Audio Visual · Digital Printing Group · Cameras

Why we use Filters in Photography

Timothy Farmer
May 14, 2024
Learn about the common filters for your camera

A filter can protect your lenses from scratches and damage and add to your images in ways no other method can. The first thing you will notice when you purchase a new lens, or a camera with a lens is we will ask if you would like a UV filter. In the film days a UV filter was useful in more than protecting your lens, it also helped with image quality because UV light effected the physical film. Today we just use them to protect the lens and we are starting to just call them “clear protective filters.” It costs a lot less to buy a new filter than a new lens.

There are other filters you may or may not know about but can be very useful.

Let’s talk about why they come in square and round forms.Filters like the clear protective and the circular polarizer need to be round so they fit your lens to protect and, in the case of the polarizer, so they can rotate. Then you have filters like a variable neutral density (ND) where you will want to slide them up and down to line up with the horizon. So, function dictates the shape.

 Circular polarizer: These are a must for landscape photographers.A polarizing filter can either help reduce reflection on glasses for portrait photographers or reflections off the water for landscape photographer. Then by rotating the filter you can intensify the sky and clouds for a more dramatic image. The filter also will reduce your light by around 1 ½ stops. This can help if you need just a slightly longer exposure, often used when photographing waterfalls.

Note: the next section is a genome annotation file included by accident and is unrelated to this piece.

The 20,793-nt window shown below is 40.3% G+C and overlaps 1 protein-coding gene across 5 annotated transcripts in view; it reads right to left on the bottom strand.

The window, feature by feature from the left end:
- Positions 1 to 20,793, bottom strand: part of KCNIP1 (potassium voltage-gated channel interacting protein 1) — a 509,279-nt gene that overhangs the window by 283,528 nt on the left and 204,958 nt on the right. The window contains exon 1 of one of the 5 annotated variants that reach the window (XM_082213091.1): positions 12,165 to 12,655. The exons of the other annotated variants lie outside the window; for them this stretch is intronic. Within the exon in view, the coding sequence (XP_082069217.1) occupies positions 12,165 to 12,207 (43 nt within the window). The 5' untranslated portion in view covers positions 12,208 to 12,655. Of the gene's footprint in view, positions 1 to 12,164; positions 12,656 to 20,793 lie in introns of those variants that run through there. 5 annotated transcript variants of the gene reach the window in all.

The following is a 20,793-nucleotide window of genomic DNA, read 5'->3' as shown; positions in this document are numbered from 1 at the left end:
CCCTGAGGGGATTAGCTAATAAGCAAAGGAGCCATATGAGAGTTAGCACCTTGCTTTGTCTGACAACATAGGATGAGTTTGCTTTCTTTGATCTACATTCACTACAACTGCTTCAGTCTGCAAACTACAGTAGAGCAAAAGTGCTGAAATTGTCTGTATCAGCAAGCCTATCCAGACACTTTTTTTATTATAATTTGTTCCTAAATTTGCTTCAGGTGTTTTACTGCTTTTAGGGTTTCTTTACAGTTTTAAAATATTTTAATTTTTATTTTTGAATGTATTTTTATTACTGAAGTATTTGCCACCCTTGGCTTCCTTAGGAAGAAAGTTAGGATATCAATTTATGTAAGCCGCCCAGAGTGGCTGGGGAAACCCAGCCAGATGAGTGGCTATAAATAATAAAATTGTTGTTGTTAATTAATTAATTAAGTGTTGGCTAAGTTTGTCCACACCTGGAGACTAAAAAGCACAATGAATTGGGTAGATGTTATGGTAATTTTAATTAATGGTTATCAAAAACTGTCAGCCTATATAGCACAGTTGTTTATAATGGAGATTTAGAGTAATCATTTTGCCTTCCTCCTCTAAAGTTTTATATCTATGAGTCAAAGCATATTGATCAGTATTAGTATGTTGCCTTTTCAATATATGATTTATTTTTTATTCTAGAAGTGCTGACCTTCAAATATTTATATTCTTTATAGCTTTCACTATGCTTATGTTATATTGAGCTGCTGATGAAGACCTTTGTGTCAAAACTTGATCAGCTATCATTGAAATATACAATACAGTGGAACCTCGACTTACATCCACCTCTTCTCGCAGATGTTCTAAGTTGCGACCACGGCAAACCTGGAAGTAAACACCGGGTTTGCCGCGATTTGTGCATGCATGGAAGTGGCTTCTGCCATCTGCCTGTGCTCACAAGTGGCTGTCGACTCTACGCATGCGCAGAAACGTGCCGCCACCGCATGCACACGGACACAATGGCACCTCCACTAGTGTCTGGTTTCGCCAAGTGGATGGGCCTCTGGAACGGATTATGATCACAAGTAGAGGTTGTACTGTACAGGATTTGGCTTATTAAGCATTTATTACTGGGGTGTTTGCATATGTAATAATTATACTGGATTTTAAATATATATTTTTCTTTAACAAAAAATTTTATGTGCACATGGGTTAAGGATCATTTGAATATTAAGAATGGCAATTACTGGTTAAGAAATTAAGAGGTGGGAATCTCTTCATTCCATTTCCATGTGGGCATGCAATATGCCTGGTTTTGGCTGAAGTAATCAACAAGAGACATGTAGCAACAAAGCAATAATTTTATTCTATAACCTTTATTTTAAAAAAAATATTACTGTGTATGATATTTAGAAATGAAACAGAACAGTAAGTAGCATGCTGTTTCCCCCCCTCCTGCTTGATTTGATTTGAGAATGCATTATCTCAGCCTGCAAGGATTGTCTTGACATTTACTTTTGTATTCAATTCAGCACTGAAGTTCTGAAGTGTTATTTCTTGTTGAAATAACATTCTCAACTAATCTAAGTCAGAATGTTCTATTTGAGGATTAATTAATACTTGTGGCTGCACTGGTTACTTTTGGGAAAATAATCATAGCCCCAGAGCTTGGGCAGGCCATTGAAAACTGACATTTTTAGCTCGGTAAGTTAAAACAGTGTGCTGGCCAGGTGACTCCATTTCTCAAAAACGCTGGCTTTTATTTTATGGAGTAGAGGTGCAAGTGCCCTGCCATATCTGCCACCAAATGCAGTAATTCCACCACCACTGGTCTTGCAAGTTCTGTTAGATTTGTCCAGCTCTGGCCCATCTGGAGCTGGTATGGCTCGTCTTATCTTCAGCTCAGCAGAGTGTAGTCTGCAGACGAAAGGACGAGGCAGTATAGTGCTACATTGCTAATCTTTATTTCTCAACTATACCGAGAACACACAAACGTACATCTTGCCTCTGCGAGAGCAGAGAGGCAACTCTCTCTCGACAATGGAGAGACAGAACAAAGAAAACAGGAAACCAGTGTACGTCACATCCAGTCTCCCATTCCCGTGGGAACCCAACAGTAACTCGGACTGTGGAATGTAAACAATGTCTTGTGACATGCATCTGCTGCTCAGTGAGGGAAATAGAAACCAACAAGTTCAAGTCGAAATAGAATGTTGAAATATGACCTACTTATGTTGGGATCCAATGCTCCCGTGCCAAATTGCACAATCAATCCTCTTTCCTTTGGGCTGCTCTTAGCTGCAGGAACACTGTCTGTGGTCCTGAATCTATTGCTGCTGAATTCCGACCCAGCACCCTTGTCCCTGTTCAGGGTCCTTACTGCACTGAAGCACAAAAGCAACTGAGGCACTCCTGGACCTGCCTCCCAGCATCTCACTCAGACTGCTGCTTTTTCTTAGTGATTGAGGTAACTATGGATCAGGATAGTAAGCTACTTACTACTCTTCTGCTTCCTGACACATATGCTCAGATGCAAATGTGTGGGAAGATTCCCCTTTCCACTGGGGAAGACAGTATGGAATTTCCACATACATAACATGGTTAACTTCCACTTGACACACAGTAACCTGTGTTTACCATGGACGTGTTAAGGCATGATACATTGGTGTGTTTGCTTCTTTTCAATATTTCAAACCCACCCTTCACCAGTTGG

Neutral Density (ND) filters cut down the amount of light going into the lens without affecting the color of the image. Two groups often use these filters. Landscape photographers will use them to get longer exposures. For photographing a waterfall an exposure time from 1/8 sec to 2secs are often used and sometime there is just too much light to get that long of an exposure. Another popular style is extreme long exposure. Up to 16minutes. This can make water look like glass and clouds to become surreal.

The other group to use ND filters are video shooters. They need to use a specific shutter speed and often use a variant of the ND filter called a variable ND filter. These filters can be adjusted to different amounts of light reduction by twisting the filter to get a perfect exposure at a given shutter speed.

Black Mist filters by NISI are becoming very popular. These filters can add atmosphere to your photos. This can give a dreamy effect and can also help if your background is too busy by softening the background and drawing more attention to your subject.

There are a lot of other special effect filters. For people shooting infrared film or digital you need a strong red filter. Most of the other filters like starburst, color filters and vignette filters can be done in post-production with more control. But they are out there if you like to capture in camera. In the late 80’s early 90’s there was the Cokin system, and they had a lot of fun effect filters like bug eye, multi grain, really, more than can be listed. These can still be found and are fun to play with.

Which ever filter you get, make sure they are of good quality. We sell NISI and Promaster. Both are made with high quality schott glass. This means you will have the highest quality of glass in your filters so your images will have no degradation. The Premaster’s come in Digital HD and HGX Prime. They both give you the same image quality while the HGX Prime has coatings to help keep and make it easier to clean. A great investment mostly if you shoot in dirty and dusty locations.  

Your takeaway should be to get a protective clear filter to protect your gear, then try some other ones and have fun.